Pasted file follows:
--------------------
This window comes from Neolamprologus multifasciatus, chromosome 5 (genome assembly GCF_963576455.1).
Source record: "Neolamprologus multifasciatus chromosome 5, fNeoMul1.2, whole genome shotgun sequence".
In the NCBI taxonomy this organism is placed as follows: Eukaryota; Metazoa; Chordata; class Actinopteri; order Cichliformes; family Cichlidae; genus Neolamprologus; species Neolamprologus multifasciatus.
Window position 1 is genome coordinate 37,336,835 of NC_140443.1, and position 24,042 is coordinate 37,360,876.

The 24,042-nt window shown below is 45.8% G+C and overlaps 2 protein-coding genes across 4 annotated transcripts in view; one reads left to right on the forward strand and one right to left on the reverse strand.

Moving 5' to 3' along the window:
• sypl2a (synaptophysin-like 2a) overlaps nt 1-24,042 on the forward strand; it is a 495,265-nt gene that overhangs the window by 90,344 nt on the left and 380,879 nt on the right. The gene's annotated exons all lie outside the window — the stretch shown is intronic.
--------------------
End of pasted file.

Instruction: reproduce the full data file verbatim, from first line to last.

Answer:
This window comes from Neolamprologus multifasciatus, chromosome 5 (genome assembly GCF_963576455.1).
Source record: "Neolamprologus multifasciatus chromosome 5, fNeoMul1.2, whole genome shotgun sequence".
In the NCBI taxonomy this organism is placed as follows: Eukaryota; Metazoa; Chordata; class Actinopteri; order Cichliformes; family Cichlidae; genus Neolamprologus; species Neolamprologus multifasciatus.
Window position 1 is genome coordinate 37,336,835 of NC_140443.1, and position 24,042 is coordinate 37,360,876.

The 24,042-nt window shown below is 45.8% G+C and overlaps 2 protein-coding genes across 4 annotated transcripts in view; one reads left to right on the forward strand and one right to left on the reverse strand.

Moving 5' to 3' along the window:
• sypl2a (synaptophysin-like 2a) overlaps nt 1-24,042 on the forward strand; it is a 495,265-nt gene that overhangs the window by 90,344 nt on the left and 380,879 nt on the right. The gene's annotated exons all lie outside the window — the stretch shown is intronic.